Jumping Salmon, Skagway and Wildfires
Alaska is the fishermen’s paradise
To be able to go fishing in Alaska an official fishing permit is required. For foreigners and for longer than 14 days it costs 145 US$. We organised one at Delta Junction.
In several large and rather rapid rivers my attempts had to be booked under «practicing». Locals told us that it was still too early for salmon.
In Valdez I managed to do everything right. Weather, passing salmons and thus I succeeded in reaching the daily allowed quota of six fish per day several days in a row. Now we have the comfortable problem that in our 30l freezing compartment apart from the salmon – filleted by Brigitte – there was only space for some Magnum ice creams and ice cubes!
Border official, likable and linguistically gifted
Coming from Haynes Junction, Canada we travelled south into Alaska once again. The officer on duty spoke to us in fluent German after having received our passports. As he stayed in Germany until he was 10 years old he spoke the language very well. There were no other vehicles behind us at this rather quiet border post and we had the chance to get some interesting insights form this friendly official.
Where we would for sure see bears! That now most fish were to be found at the mouth of the Chilkoot River, due to the warmer weather and increasing minerals in the glacier water.
That he enjoyed this border amidst nature more than the Mexican, where he was stationed previously! We said farewell in Spanish.
Hyder, a village in Alaska where Grizzlies roam
From Stewart, Canada we drove the few kilometres without border control to Hyder, Alaska. This place had a rough charm and appeared like a ghost town to us. Dilapidated houses on scruffy yards. Every second house is marked “for sale”.
Hyder advertises the attraction of seeing bears catching salmon. As the Fish Creek had very little water when we were there we felt sorry for the fish that really had to struggle to get upstream. In every little pond where there was space for the whole fish to be under water they fought with each other. On the viewing platform tourists were cramming up for the best spots to take pictures. Despite persevering for several hours for two days we were not able to take a picture of a salmon catching bear. They do exsist, those photos, but not from us.
We left this touristic highlight after two days. Luckily for the salmon it started raining. We had just left the parking area towards Steward when a Grizzly crossed the road 30 metres in front of us.
The Canadian border official asked us on return whether we had brought any presents or other things from Hyder. He must have insider knowledge, as we did not see any shopping possibility in the dilapidated village.
Coming from Haynes with the car ferry we ended up in the tourist trap of Skagway. Up to four cruise liners at the same time land here. Consequently, the small town (450 inhabitants in winter) gets displeasingly flooded with up to ten thousand tourists a day in summer. Except for gift and jewellery shops as well as some tour operators. For us it means stocking up on supplies and off we go into the grand nature.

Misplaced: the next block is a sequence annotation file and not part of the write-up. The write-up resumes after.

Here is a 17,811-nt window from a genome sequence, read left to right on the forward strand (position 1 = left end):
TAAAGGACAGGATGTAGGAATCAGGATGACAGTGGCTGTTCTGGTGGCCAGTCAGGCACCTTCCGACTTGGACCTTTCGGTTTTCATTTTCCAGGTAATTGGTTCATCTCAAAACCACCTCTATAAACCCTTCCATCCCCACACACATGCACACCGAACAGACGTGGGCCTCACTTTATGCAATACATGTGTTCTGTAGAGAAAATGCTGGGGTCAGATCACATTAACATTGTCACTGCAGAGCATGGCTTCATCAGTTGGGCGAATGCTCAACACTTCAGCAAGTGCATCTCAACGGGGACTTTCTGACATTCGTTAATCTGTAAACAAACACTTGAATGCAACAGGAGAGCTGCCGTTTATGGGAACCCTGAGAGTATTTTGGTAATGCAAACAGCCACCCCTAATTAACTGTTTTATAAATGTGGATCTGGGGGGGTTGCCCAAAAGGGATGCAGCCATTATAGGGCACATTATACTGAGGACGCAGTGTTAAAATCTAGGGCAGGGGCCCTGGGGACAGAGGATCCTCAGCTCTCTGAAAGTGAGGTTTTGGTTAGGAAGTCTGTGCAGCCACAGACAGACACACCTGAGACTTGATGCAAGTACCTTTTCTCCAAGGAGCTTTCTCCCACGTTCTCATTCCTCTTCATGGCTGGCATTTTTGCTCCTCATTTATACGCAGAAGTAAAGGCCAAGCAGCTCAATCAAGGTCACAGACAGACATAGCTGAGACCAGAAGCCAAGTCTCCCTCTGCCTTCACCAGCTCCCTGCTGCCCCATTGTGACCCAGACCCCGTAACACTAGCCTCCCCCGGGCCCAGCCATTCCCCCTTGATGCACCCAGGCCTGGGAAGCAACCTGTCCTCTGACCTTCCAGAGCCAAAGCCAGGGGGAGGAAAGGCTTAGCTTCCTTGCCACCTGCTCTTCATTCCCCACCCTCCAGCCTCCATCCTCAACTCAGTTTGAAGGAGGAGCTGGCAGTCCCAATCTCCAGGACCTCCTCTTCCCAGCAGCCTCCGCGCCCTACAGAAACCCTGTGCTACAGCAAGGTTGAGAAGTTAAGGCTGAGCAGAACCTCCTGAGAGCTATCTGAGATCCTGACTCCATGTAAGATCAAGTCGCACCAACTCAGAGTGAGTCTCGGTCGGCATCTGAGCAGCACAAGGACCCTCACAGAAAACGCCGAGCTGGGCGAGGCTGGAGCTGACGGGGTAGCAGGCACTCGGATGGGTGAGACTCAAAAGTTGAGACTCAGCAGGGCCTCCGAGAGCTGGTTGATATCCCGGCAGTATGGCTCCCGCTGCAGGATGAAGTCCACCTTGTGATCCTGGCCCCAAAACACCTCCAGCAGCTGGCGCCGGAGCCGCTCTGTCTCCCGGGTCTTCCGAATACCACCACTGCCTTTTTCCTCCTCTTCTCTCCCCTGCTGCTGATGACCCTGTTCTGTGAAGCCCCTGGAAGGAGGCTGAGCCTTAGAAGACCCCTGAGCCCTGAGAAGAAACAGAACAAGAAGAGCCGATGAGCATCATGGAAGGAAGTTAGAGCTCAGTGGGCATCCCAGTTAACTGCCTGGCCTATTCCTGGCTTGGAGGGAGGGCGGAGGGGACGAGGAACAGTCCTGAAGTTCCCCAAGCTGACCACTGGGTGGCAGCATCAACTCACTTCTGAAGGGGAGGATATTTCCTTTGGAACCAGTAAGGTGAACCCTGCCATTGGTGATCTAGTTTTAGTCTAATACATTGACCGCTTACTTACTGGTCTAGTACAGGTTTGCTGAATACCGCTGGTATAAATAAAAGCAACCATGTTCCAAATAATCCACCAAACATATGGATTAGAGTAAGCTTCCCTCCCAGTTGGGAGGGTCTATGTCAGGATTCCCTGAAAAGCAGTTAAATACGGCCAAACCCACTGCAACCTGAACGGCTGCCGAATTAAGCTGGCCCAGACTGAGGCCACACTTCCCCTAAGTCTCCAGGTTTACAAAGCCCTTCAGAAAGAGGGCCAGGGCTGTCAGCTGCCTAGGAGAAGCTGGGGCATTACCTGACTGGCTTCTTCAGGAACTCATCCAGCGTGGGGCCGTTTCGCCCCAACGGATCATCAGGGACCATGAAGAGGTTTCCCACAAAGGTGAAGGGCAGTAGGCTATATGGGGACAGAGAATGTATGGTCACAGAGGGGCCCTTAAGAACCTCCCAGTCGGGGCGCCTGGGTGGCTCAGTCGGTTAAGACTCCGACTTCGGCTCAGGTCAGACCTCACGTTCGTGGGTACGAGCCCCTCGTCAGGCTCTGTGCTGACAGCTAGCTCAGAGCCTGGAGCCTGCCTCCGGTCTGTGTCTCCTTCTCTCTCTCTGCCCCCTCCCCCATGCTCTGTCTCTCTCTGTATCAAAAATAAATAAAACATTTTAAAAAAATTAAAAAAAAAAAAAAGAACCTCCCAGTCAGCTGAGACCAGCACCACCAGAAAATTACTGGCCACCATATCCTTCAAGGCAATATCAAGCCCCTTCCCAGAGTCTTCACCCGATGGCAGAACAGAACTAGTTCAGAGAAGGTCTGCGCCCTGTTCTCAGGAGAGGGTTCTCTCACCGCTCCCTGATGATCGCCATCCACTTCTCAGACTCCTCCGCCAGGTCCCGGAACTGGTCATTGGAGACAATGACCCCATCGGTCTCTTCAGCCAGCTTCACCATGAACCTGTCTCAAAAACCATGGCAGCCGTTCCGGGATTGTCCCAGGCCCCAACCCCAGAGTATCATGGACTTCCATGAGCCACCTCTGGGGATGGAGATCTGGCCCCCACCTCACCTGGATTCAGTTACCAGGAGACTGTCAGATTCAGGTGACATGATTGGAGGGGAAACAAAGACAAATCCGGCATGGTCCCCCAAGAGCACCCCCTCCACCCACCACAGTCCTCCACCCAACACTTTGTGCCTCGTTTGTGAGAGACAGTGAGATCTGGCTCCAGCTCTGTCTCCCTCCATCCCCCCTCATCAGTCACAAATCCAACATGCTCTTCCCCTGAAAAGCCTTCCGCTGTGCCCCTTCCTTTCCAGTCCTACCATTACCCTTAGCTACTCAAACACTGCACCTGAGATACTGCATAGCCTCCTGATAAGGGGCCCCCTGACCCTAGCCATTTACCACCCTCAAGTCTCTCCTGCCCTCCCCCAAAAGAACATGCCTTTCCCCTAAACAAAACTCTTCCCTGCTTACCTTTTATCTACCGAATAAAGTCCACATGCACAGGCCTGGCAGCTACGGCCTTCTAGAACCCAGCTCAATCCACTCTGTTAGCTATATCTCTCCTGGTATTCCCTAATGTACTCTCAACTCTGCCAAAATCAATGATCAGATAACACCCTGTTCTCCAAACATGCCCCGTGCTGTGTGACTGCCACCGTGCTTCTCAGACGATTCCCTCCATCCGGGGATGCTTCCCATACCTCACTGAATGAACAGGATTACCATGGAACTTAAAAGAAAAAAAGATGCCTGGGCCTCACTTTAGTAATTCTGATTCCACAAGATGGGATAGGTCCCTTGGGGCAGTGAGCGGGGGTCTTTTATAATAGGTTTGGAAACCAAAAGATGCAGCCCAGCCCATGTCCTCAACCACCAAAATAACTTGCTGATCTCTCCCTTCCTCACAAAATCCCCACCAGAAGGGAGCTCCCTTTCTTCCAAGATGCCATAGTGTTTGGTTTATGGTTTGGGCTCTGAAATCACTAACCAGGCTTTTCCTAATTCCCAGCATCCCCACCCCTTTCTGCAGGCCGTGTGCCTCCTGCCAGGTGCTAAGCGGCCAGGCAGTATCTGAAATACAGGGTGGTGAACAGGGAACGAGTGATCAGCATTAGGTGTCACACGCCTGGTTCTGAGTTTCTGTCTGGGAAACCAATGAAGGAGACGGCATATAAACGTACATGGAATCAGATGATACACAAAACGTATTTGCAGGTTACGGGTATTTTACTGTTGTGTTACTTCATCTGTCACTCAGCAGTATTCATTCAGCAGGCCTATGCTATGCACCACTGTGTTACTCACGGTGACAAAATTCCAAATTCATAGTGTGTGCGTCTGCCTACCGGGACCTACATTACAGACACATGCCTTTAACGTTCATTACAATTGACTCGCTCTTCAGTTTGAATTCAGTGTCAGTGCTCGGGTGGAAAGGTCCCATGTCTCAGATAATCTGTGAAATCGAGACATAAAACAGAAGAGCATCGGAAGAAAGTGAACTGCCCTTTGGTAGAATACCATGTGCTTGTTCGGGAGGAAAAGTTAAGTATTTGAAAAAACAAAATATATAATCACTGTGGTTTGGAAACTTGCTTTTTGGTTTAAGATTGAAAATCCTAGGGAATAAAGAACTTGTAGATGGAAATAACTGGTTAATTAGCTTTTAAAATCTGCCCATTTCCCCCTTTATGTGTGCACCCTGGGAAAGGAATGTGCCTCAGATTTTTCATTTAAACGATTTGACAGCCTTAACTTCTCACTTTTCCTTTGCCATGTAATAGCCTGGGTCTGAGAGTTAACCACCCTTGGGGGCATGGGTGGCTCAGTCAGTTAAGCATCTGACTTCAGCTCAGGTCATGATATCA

BF Goodrich T/A KO2 the Allrounder also for snow
After already having a wary feeling about our Firestone A/T tyres on the Dempster Highway because of the snow mud and rain it was time to get better tyres.
From substantial, positive experience with BF Goodrich All Terrain in Australia and in southern Africa the choice was obvious. In Prince George tyres for our large rim size R20 were immediately deliverable. Now all we needed was a good testing route!
Heavy forest fires in Canada
In the south-west of Canada, we were traveling from Prince Ruppert to Jasper. Due to the many fires and their smoke development we mainly drove through heavily smoked areas, like fog in the night. Some places were completely evacuated.
At the beginning we still risked one night in a recreation area. The strong smoke-filled air and the over flying fire extinguishing helicopters made us continue our journey the next day. Very disappointing, as we had to leave out some very nice overnight spots, also some with good fishing grounds, for hundreds of kilometres.
In Prince George we had a stopover. Coincidentally we met Erwin the Swiss, who spontaneously invited us to set up on his property. We learned a lot about the people and the country from him and his wife. Interesting for me and for Erwin was that we had many mutual friends 45 years ago in Zurich.
The trip up to Lasalle Lake continued to take us through heavily smoked areas. After on night however the sun rose again and the doomsday mood was luckily over.
Ice fields as far as the eye can see
From Haynes Junction we flew in a well motorised airplane through the mountain valleys and over the different glaciers of the Kluane National Parks. During one-and-a-half hours Stuart piloted us through crisp blue skies and excellent vistas through the unique mountain world. The three days of waiting for the weather to clear had been worth it.
Photos Kluane National Park Air Tour
USA Alaska: August 2018